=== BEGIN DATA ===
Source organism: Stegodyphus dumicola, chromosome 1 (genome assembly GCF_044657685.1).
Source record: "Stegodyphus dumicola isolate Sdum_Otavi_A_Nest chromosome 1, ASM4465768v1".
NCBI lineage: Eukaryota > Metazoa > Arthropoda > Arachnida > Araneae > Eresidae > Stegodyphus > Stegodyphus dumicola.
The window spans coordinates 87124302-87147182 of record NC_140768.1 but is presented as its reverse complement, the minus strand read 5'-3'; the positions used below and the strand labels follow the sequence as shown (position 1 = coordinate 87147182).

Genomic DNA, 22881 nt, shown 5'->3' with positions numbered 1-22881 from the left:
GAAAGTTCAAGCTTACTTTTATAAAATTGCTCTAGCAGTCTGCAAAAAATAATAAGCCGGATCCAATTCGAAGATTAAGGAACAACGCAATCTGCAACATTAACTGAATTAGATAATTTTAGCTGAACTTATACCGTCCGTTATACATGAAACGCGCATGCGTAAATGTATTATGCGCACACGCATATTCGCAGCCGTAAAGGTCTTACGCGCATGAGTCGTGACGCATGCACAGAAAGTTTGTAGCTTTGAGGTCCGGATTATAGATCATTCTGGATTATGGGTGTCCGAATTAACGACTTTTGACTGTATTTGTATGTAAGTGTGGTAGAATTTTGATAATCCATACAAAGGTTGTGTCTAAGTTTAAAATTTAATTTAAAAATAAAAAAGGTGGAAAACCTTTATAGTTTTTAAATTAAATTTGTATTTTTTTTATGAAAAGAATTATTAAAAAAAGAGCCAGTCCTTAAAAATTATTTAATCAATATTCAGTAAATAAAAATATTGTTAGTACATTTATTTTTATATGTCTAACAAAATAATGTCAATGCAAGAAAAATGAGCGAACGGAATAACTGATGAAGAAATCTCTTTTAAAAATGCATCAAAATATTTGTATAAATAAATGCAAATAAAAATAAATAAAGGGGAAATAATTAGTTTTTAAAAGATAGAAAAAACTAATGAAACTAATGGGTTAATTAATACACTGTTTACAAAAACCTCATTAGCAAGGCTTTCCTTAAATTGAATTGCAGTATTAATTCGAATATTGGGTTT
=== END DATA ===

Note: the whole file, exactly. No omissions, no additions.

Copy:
Source organism: Stegodyphus dumicola, chromosome 1 (genome assembly GCF_044657685.1).
Source record: "Stegodyphus dumicola isolate Sdum_Otavi_A_Nest chromosome 1, ASM4465768v1".
NCBI lineage: Eukaryota > Metazoa > Arthropoda > Arachnida > Araneae > Eresidae > Stegodyphus > Stegodyphus dumicola.
The window spans coordinates 87124302-87147182 of record NC_140768.1 but is presented as its reverse complement, the minus strand read 5'-3'; the positions used below and the strand labels follow the sequence as shown (position 1 = coordinate 87147182).

Genomic DNA, 22881 nt, shown 5'->3' with positions numbered 1-22881 from the left:
GAAAGTTCAAGCTTACTTTTATAAAATTGCTCTAGCAGTCTGCAAAAAATAATAAGCCGGATCCAATTCGAAGATTAAGGAACAACGCAATCTGCAACATTAACTGAATTAGATAATTTTAGCTGAACTTATACCGTCCGTTATACATGAAACGCGCATGCGTAAATGTATTATGCGCACACGCATATTCGCAGCCGTAAAGGTCTTACGCGCATGAGTCGTGACGCATGCACAGAAAGTTTGTAGCTTTGAGGTCCGGATTATAGATCATTCTGGATTATGGGTGTCCGAATTAACGACTTTTGACTGTATTTGTATGTAAGTGTGGTAGAATTTTGATAATCCATACAAAGGTTGTGTCTAAGTTTAAAATTTAATTTAAAAATAAAAAAGGTGGAAAACCTTTATAGTTTTTAAATTAAATTTGTATTTTTTTTATGAAAAGAATTATTAAAAAAAGAGCCAGTCCTTAAAAATTATTTAATCAATATTCAGTAAATAAAAATATTGTTAGTACATTTATTTTTATATGTCTAACAAAATAATGTCAATGCAAGAAAAATGAGCGAACGGAATAACTGATGAAGAAATCTCTTTTAAAAATGCATCAAAATATTTGTATAAATAAATGCAAATAAAAATAAATAAAGGGGAAATAATTAGTTTTTAAAAGATAGAAAAAACTAATGAAACTAATGGGTTAATTAATACACTGTTTACAAAAACCTCATTAGCAAGGCTTTCCTTAAATTGAATTGCAGTATTAATTCGAATATTGGGTTT